Week 12: Communication Learning; CH 9 pg 287 – 294 & 299 – 326, CH3 pg 97 -104 Pg 287 – 294 The Origin and Modification of a Signal Spotted hyenas and their “pseudo penis” – looking at 4 different species of hyenas and their behaviour – engage in chemical communication (use of anal glands to mark habitats) & they also inspect the anogenital regions of their companions. L.Harrison Matthews proposed that the pseudopenis was a result of high levels of male sex hormones in female hyenas. Gould introduced this hypothesis by stating that the penis and clitoris are both made from the same embryonic tissue and become what they are based on the exposure to certain hormones (testosterone and androgen = penis, absence of androgens = clitoris). However, when a female embryo comes into contact with androgens, experimentally or naturally, she develops an elongated clitoris that resembles a penis. According to a paper written by Racey & Skinner, female spotted hyenas had circulating levels of testosterone equal to that of males. Some other experiments were done testing the levels of testosterone in females and males and found that females had less testosterone then males although it did become about the same when the female was pregnant. Since the mothers placenta converts androstenedione to testosterone it could be exposing the female embryo to male hormones, however there are other hormones that target to inactivate these male hormones when the embryo is female. Another experiment done was to inject a pregnant female with anti-androgenic chemicals to prevent the androgens from creating a pseudo penis is females, however even with them, the females still had pseudo penis albeit a bit smaller. The only other explanation is to suggest that mutation was the governing result of the pseudo penis in female hyenas and that the mutation served to either lower male-like androgen concentrations present in ancestral females or modified their effects, thereby reducing the damaging developmental by-products of exposure to androgens for females. The Adaptive Value of a Signal Why are male-like characteristics in females (pseudopenis) preferred over those females that do not, especially when females can become sterile when exposed to male hormones, when 10% of them die after their first child birth, and about 60% of all hyena cubs die as well. Proximate cause - a # of by-product hypotheses for the trait. One being that increased androgen levels in females spread since it helped make adult females larger and more aggressive, not because of acquiring a pseudopenis. More androgen exposure does lead to a more aggressive female in comparison to males. Females also keep a hierarchical system for their own sex, which gain them priority to the meat of the kill, and also must keep males in their place. Top females are able to hunt within the clan, which lead them to be more successful, reproductively speaking, while subordinate females must hunt outside the clan which can be risky. Top females also produce more androgens during the second half of pregnancy, allowing these benefits to be passed on to their cubs. The first hypothesis proposed (social-bonding) for the adaptive trait of the pseudopenis was that an erect pseudopenis aids in reducing tension among the highly aggressive female members of a clan, promoting social bonds that kept the group together to work for the mutual benefit of all. A second hypothesis proposed (sexual mimicry) was that the pseudopenis allows for some mimicry of males by females in order to divert aggression away from them, since females are tricked into treating an individual with a pseudopenis as if she were male. Problems with this hypothesis include the assumption that hyenas identify males and females by visual cue when really they rely on olfactory and auditory cues. An Adaptationist Hypothesis Historically a male’s erect penis would signal to the female that he is non-threatening and would encourage the female to accept him as a mate rather than reject. Females would be able to use their pseudopenis in the same regards, as to signal subordination to a mate while also establishing a strict dominance hierarchy among females. Also, the pseudopenis poses and advantage to low ranking females who can signal their subordination to other females to stay in the clan rather than being casted out. Social harmony is displayed in this theory from the subordinate’s acceptance of its status relative to a more dominant individual. Social mimicry is displayed in this theory to the extent that females behave like males to demonstrate their rank relative to other females and not to deceive their companions about their actual sex. p299 - 326 Sensory Exploitation of Signal Receivers Male whistling moths use ultrasound to communicate since an ancestor of theirs had bat predators which made ultrasounds more reproductively advantageous. Relating this to the pseudopenis of female hyenas, it is easier to understand the function of something new when it has played a role before in the past, like the whistling moths. In one group of bowerbirds, males use a harsh and raspy “skraa” call when courting females, which was almost certainly used for male-male aggressive signals. This co-opt of signals has made it advantageous for females to make and adaptive choice about mates. Sensory Exploitation – using a novel signal to tap into pre-existing perceptual mechanism in a signal receiver. Ex. Courtship of male water mites, which “exploit” the predatory behaviour of females waiting to ambush their prey (copepods). When the predatory female is in her attack position (called “net stance”) the male will vibrate a foreleg in front of her, then she grabs him, let’s go (not harming the male) and the male places spermatophores near the female. If she is receptive, she will pick them up in her genital opening. It is not a perfect theory since one suggestion is that more hungry females may be more willing to attack and mate just to gain the nutrient-rich spermatophore. Ex. Male and female guppies – male guppies are especially attractive to females when they have bright orange spots on their skin which they can only express when eating a certain plant that is rich in carotenoids. A hypothesis for why females find this so attractive is based on a by-product of a sensory preference that had evolved in another context. Female guppies would occasionally feed on orange fruits that would fall in the stream where they lived, so females could have gained a sensory bias to the colour orange because of a foraging benefit associated with the ability (orange skin). Females do tend to approach the orange disc more often and actually try to bite them. Experiments were done across many species that altered their natural attributes to those that could not be produced naturally (extremely artificial). In all cases females preferred the artificially enhanced male rather than the natural one. Another explanation for this bias is that an ancestor in the past may have used these attributes to assess a mate, and the species now still have that existing bias even though mates cannot grow such attributes. Ex. Lizard Sceloporus virgatus, which lack the large blue abdominal patches of many other members of its genus. The blue patches were used in male threat posture, althought the display is still not lost. When painted blue patches on the male, and they did their display, other males would back off more readily whereas with no paint this was not the case. Another hypothesis – are there signal receivers that have a preference for signals that neither they nor their ancestors ever possessed or responded to? One way to test is to attribute a species with a trait that would have not been in their ancestral past. Burley and Symanski outfitted zebra finches and long-tailed finches with ridiculous white feathers glued to their head. Even though this trait has never been seen now and in the past, females associated more with the male finch with the novel trait as opposed to the other males. Some arguments against the sensory bias hypothesis for female preference in swordtails (covered in lecture) have to do with a detailed phylogeny of the xiphophorus that swords have evolved and been lost several times in this genus of fish. Sexual display traits are likely to change rapidly over evolutionary time, which could make it difficult to reconstruct evolutionary history via the standard comparative approach. Also some researches also express that an arbitrary preference such as an elongated tail could actually just be an adaptive preference for a more general trait, such as a large body. However at the ultimate level of things females can benefit for going after these males that can exploit their pre-existing sensory bias since they can gain sons that can inherit the trait or a male with exaggerated courtship signals were physiologically capable of helping to rear a choosy female’s offspring. If evolution favoured females who developed a resistance to such exploitation displays that we would see a change towards females who do not select for such traits. However it can be costly to females to do so under some circumstances. Ex. Is in the female garter snakes. They open their cloaca in order to deter predators away using the odorous chemicals and feces released from an open cloaca. However males copulate with females by inserting their intromittent organ into the cloaca. Even though females subject themselves to males when opening their cloaca they also deter predators which if they didn’t they would probably die. Adaptionist Questions about Communication Darwinian puzzles in communication appear when observers see signal gives or receivers apparently disadvantaged by their actions. If giving or receiving a signal lowers fitness, then the behaviour for it should disappear over time. Heinrich started studying ravens when he heard one raven call out to others while feasting on the carcass of a moose. The puzzle here was, why attract competition to your food source instead of reaping all of the benefits (the food) for yourself. One theory was that the raven was calling other ravens within its family (relatives) but according to DNA fingerprinting they were all unrelated. Another hypothesis was that the call would attract a type of carnivore (wolf or bear for example) to open up the carcass so the ravens could get to the inside easier and feast. Exp. Wave a goat carcass by day to attract a raven and observe the behaviour. Results: ravens did not call out/yell when carcass was not open, but they did when it was open, which proves the hypothesis wrong. His other hypothesis was that the raven was attracting other ravens in order to decrease its chance of being attacked by a hiding predator (coyote or fox). However, even after acquiring a group of other ravens for security, the raven still was calling out and yelling, which also fails as a hypothesis. While still carrying out the goat experiment, he then observed that the calling only happened when 3 or more ravens had arrived at the carcass location (did not happen with 2 or less). Since ravens tend to form pairs on certain territories, the pair would often challenge the intruder for the carcass and try to drive them off their territory. Because of this he hypothesized that the intruder raven would call out in order to gain protection from the resident pair, in order for the intruder to feast instead of being kicked out. The “gang up on the territorial residents” hypothesis leads to a number of predictions: 1) resident territory owners should never yell, 2) non-resident ravens should yell, 3) yelling should facilitate a mass assault on a carcass by non-resident ravens, 4) resident pairs should be unable to repel a communal assault on their resources, and 5) a food bonanza (resource) should be eaten by either a pair alone or by a mob of ravens. He found that all these predictions were true and conclude that yelling, although brings a cost of sharing the food, it also brings the benefit of feasting and also not getting attacked by resident ravens. Why Do Baby Birds Beg So Loudly? Comparing the begging approach of some baby birds to others, the ones that beg the loudest attracted the most amount of predators and were eaten/or eggs were ta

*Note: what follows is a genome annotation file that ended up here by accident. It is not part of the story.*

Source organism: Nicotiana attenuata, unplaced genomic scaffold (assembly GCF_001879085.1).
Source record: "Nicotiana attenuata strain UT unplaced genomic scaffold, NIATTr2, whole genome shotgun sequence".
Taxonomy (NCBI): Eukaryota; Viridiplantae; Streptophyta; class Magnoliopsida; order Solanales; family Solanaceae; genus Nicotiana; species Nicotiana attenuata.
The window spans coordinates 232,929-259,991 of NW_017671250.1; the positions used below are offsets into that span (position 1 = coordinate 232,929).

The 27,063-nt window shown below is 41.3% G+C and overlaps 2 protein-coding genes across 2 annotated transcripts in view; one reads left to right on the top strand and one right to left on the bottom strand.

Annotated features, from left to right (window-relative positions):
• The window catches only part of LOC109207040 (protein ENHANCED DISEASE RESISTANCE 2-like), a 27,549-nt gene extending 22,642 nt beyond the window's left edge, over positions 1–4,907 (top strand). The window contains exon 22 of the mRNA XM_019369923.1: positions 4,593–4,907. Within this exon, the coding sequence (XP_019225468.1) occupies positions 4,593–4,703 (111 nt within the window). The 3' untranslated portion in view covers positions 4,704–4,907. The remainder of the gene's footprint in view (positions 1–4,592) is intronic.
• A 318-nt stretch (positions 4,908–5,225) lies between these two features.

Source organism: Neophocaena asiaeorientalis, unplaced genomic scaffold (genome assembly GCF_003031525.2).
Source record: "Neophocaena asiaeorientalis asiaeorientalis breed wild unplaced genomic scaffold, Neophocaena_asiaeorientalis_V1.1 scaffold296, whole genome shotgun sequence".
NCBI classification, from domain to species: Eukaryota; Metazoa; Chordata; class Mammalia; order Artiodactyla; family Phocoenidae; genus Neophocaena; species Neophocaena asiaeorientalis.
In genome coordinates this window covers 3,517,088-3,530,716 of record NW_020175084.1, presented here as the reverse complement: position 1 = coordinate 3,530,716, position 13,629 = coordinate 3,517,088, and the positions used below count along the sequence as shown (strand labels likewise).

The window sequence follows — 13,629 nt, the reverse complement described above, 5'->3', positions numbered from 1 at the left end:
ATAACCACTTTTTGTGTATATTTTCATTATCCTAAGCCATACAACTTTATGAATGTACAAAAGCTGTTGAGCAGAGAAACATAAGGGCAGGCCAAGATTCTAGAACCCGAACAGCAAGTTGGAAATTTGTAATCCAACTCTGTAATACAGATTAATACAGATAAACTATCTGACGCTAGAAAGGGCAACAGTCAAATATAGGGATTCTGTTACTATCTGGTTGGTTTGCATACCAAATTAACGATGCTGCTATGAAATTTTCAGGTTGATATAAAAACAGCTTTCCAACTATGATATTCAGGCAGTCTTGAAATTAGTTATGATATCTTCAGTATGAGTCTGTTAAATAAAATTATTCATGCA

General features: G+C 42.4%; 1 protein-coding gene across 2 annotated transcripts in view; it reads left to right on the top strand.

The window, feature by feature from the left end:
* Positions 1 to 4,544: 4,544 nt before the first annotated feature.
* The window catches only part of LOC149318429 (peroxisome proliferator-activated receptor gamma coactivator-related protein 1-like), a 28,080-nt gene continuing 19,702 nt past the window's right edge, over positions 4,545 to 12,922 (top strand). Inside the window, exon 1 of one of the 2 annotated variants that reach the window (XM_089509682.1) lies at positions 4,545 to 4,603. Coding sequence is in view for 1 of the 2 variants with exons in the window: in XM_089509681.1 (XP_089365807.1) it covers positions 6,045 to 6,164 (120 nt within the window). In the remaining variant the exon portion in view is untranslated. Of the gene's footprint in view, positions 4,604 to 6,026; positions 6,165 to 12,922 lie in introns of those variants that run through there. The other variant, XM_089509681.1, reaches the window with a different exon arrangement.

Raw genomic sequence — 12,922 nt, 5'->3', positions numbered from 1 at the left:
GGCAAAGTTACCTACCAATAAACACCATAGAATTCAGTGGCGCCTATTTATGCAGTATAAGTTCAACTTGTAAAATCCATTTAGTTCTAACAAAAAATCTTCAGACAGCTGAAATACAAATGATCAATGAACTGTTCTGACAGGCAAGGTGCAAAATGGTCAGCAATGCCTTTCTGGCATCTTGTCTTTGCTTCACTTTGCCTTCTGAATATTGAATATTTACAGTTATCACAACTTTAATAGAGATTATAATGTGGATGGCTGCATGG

More Less
Unlock Document
Subscribers Only

Only pages 1-2 and half of page 3 are available for preview. Some parts have been intentionally blurred.

Unlock Document
Subscribers Only
You're Reading a Preview

Unlock to view full version

Unlock Document
Subscribers Only

Log In


Don't have an account?

Join OneClass

Access over 10 million pages of study
documents for 1.3 million courses.

Sign up

Join to view


By registering, I agree to the Terms and Privacy Policies
Already have an account?
Just a few more details

So we can recommend you notes for your school.

Reset Password

Please enter below the email address you registered with and we will send you a link to reset your password.

Add your courses

Get notes from the top students in your class.